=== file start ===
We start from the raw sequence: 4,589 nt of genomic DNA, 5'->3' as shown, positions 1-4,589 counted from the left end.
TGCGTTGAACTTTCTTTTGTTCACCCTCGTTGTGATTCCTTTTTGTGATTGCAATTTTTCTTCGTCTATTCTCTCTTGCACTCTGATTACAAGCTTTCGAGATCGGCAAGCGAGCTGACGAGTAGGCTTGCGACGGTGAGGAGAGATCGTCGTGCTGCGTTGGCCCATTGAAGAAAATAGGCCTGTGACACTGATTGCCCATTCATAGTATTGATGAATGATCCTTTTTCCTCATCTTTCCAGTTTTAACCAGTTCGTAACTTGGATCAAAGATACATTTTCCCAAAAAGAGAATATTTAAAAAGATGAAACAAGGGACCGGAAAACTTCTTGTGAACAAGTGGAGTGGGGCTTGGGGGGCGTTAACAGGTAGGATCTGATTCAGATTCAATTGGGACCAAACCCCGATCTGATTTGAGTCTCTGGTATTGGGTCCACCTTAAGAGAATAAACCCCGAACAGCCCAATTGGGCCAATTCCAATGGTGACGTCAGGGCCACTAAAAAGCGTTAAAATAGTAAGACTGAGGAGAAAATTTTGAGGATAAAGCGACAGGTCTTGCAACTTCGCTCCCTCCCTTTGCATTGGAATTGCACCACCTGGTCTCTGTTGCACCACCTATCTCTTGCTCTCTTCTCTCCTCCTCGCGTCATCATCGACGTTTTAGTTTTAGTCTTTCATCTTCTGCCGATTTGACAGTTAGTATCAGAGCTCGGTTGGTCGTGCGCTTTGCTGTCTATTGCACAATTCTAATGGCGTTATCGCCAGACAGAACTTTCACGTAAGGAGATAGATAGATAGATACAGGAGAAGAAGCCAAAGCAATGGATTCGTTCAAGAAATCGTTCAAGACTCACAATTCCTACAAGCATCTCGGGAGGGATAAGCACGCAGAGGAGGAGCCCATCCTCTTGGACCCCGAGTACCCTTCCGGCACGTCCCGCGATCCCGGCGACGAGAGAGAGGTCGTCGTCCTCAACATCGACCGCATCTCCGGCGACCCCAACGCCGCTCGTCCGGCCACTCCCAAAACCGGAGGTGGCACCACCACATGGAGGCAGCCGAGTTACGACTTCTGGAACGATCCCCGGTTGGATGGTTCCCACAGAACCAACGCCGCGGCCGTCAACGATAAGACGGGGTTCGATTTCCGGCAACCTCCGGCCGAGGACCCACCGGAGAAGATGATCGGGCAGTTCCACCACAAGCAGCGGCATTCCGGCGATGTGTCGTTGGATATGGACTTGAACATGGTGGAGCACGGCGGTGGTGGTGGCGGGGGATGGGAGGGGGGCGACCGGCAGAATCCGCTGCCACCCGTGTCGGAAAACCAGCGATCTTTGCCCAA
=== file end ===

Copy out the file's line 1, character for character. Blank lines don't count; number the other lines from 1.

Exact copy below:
We start from the raw sequence: 4,589 nt of genomic DNA, 5'->3' as shown, positions 1-4,589 counted from the left end.